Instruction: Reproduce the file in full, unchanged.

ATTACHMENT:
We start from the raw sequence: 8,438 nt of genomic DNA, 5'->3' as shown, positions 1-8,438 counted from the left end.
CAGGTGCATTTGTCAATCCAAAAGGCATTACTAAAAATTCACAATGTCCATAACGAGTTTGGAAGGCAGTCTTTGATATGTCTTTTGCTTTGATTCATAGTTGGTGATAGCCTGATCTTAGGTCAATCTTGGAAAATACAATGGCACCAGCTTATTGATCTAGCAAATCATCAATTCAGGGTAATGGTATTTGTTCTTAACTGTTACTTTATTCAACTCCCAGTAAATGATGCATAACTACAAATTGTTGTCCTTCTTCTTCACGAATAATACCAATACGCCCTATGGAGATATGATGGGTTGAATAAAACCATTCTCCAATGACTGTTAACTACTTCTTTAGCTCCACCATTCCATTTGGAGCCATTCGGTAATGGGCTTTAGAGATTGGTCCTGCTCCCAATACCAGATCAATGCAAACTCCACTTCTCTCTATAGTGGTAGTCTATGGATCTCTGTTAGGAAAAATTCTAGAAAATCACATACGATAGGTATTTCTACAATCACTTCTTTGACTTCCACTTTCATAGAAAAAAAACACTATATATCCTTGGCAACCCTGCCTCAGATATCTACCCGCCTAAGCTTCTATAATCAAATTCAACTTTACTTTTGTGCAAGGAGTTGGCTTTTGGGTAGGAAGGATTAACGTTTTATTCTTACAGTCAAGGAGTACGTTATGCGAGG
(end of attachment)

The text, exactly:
We start from the raw sequence: 8,438 nt of genomic DNA, 5'->3' as shown, positions 1-8,438 counted from the left end.
CAGGTGCATTTGTCAATCCAAAAGGCATTACTAAAAATTCACAATGTCCATAACGAGTTTGGAAGGCAGTCTTTGATATGTCTTTTGCTTTGATTCATAGTTGGTGATAGCCTGATCTTAGGTCAATCTTGGAAAATACAATGGCACCAGCTTATTGATCTAGCAAATCATCAATTCAGGGTAATGGTATTTGTTCTTAACTGTTACTTTATTCAACTCCCAGTAAATGATGCATAACTACAAATTGTTGTCCTTCTTCTTCACGAATAATACCAATACGCCCTATGGAGATATGATGGGTTGAATAAAACCATTCTCCAATGACTGTTAACTACTTCTTTAGCTCCACCATTCCATTTGGAGCCATTCGGTAATGGGCTTTAGAGATTGGTCCTGCTCCCAATACCAGATCAATGCAAACTCCACTTCTCTCTATAGTGGTAGTCTATGGATCTCTGTTAGGAAAAATTCTAGAAAATCACATACGATAGGTATTTCTACAATCACTTCTTTGACTTCCACTTTCATAGAAAAAAAACACTATATATCCTTGGCAACCCTGCCTCAGATATCTACCCGCCTAAGCTTCTATAATCAAATTCAACTTTACTTTTGTGCAAGGAGTTGGCTTTTGGGTAGGAAGGATTAACGTTTTATTCTTACAGTCAAGGAGTACGTTATGCGAGG